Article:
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Back in January, I asked on Facebook which specific critters, insects, or plant diseases have been the most problematic to your garden. So many of you chimed in with responses. Most people named one or more adorable but destructive critter; quite a few people mentioned insects; and no one mentioned any plant diseases.
To keep this post from becoming a novel, destructive insects and plant diseases will be addressed as separate posts.
Here’s how I see these adorable but destructive critters:
Nearly all of them will fit into one, some as many as three, category based on how they move about: flyers, tall walkers, short walkers, climbers, and diggers. Many solutions for one animal will prevent all animals in that category from getting into your garden. Of course, that won’t always be the case, but many times it will be.
I’ve included at the end of this post a nifty little table I created of various critters and the category in which they fit.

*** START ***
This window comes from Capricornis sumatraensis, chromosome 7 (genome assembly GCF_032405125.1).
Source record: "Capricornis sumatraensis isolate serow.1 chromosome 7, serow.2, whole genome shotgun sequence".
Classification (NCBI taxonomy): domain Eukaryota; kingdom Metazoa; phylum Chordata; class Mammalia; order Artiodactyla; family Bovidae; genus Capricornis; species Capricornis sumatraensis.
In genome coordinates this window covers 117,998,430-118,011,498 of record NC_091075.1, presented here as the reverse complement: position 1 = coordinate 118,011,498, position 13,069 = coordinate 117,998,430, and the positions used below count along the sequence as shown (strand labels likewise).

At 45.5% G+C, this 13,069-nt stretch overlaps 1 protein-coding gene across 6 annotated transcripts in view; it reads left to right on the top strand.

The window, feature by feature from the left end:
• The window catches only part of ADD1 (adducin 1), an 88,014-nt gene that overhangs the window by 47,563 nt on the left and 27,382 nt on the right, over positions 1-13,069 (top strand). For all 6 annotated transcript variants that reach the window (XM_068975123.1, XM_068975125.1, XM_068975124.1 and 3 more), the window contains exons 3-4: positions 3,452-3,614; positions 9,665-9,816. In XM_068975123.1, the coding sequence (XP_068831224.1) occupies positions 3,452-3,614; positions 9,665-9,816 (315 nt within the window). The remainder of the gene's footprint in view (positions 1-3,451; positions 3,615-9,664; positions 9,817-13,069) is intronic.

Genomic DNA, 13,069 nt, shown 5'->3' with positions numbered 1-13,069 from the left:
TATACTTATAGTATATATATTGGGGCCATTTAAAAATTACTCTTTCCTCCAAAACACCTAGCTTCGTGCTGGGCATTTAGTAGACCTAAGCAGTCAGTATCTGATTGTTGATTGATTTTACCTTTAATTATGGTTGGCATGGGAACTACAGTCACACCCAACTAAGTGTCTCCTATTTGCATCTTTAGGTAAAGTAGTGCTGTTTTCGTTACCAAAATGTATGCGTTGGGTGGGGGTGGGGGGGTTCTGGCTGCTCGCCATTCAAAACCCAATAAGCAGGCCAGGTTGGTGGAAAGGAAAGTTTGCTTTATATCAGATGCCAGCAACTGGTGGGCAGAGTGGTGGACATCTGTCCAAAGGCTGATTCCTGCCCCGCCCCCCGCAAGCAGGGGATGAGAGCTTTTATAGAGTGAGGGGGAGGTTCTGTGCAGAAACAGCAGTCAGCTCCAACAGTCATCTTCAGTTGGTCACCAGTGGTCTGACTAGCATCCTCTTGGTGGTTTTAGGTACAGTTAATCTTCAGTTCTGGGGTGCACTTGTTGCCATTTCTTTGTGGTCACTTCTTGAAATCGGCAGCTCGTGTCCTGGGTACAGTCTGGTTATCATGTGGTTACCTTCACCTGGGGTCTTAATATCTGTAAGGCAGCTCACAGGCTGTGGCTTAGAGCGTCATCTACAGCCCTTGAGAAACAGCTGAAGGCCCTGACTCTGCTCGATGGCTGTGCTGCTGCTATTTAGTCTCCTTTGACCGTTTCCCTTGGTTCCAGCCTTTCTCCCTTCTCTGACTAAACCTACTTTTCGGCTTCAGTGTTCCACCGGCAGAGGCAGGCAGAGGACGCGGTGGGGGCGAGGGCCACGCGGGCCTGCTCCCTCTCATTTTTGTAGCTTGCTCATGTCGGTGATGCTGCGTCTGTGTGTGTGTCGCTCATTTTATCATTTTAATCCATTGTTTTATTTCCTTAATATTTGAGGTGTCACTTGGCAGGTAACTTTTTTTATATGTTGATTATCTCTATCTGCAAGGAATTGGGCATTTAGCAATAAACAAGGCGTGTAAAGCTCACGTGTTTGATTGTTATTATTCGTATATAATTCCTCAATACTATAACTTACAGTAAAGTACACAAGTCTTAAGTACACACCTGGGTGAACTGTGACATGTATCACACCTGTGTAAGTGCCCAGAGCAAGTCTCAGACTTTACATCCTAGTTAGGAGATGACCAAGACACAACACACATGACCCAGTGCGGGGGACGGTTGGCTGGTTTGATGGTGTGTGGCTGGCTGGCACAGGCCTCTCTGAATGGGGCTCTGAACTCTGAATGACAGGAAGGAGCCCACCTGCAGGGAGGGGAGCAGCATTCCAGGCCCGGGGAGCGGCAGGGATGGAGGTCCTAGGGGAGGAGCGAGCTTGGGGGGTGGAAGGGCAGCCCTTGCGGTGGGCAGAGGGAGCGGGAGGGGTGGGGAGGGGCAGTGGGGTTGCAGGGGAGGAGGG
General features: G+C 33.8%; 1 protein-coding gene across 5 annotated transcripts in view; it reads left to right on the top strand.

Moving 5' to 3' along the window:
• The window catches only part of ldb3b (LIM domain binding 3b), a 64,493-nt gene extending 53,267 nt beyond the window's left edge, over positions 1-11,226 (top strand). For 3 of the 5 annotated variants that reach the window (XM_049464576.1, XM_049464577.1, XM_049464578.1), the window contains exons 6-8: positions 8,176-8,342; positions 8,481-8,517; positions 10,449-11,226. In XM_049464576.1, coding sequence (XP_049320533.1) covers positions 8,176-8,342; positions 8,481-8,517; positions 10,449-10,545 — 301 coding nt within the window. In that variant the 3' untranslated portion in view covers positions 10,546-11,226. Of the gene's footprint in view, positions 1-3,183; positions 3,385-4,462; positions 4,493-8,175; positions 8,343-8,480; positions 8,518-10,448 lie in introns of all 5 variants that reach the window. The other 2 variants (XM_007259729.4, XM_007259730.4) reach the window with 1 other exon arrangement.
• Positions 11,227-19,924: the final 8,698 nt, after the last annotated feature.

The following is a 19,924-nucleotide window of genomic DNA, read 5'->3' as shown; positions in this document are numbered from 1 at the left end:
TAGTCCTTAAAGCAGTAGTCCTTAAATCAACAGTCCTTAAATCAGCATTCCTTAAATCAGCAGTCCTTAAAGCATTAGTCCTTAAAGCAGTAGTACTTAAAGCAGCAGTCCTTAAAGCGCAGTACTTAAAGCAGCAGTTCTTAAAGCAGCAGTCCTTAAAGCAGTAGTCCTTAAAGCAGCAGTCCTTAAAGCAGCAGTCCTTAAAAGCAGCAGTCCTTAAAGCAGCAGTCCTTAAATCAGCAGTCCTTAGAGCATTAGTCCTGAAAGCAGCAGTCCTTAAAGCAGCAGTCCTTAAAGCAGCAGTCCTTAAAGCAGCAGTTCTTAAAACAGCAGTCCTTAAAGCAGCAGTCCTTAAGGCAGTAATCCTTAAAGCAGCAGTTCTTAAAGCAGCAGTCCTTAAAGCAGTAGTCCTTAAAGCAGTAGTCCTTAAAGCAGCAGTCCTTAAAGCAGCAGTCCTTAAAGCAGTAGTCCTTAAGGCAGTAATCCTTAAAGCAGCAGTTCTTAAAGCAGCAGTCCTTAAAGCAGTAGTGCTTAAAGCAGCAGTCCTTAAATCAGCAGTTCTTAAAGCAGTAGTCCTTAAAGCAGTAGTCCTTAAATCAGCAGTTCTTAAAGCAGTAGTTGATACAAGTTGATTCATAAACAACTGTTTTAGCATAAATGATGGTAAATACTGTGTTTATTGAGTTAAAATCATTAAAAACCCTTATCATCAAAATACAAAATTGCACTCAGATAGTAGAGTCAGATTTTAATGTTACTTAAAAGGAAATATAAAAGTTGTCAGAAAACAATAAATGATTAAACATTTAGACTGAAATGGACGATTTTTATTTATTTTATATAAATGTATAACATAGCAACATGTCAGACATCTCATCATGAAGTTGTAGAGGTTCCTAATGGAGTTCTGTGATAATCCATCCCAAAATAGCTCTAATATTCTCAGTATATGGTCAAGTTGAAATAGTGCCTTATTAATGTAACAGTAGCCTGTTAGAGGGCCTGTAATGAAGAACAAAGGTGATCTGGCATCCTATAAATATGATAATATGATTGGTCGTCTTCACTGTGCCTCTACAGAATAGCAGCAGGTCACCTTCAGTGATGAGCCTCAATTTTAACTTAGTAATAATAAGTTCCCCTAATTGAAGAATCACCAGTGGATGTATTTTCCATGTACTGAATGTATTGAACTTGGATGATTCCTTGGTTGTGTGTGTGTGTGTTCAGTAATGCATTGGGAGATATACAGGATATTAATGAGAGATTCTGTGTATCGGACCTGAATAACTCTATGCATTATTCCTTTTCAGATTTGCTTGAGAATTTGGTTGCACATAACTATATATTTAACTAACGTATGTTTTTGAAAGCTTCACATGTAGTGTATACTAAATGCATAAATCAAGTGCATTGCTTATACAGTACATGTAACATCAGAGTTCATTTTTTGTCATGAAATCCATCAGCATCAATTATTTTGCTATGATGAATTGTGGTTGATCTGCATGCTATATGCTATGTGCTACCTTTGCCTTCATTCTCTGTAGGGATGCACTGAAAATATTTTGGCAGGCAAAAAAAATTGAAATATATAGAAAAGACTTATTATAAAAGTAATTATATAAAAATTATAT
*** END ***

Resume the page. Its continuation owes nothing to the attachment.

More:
1. Cinder Blocks
Okay. This idea is not for the faint of heart. If you consider yourself a leisure gardener, this will NOT appeal to you. It will take a one-time big investment of sweat and brawn.
If you’re bound and determined to live off your land and keep persistent diggers out of your garden, here’s an idea I had:
- Dig a trench 8 inches wide x 8 inches deep around the perimeter of your garden.
- Place cinder blocks – with openings vertically oriented!! – back-to-back in the trench.
- Bury the cinder blocks with the dug-up dirt.
If you’re up to the physical workout, you could even go two cinder blocks deep. (It only took me about 5-10 minutes to dig one hole for a cinder block, as seen in above photo.)
Don’t get in so much of a hurry that you forget the simple things, like making sure the cinder block openings are vertically oriented. Otherwise, you’ve just unwittingly constructed an elaborate underground tunnel highway INTO your garden.
2. Motion Detector Sprinkler System
John is an engineer and an amazing problem-solver.
The first house we lived in, we had a very nice neighbor next door who had a few cats. When our gravel driveway got wet from rain or the late night or early morning dew, the cats would walk around gathering the gravel dust onto their paws, as much as their paws could hold, – oh, yes, it was intentional – and then jump onto our cars and make these *adorable* paw prints all over them.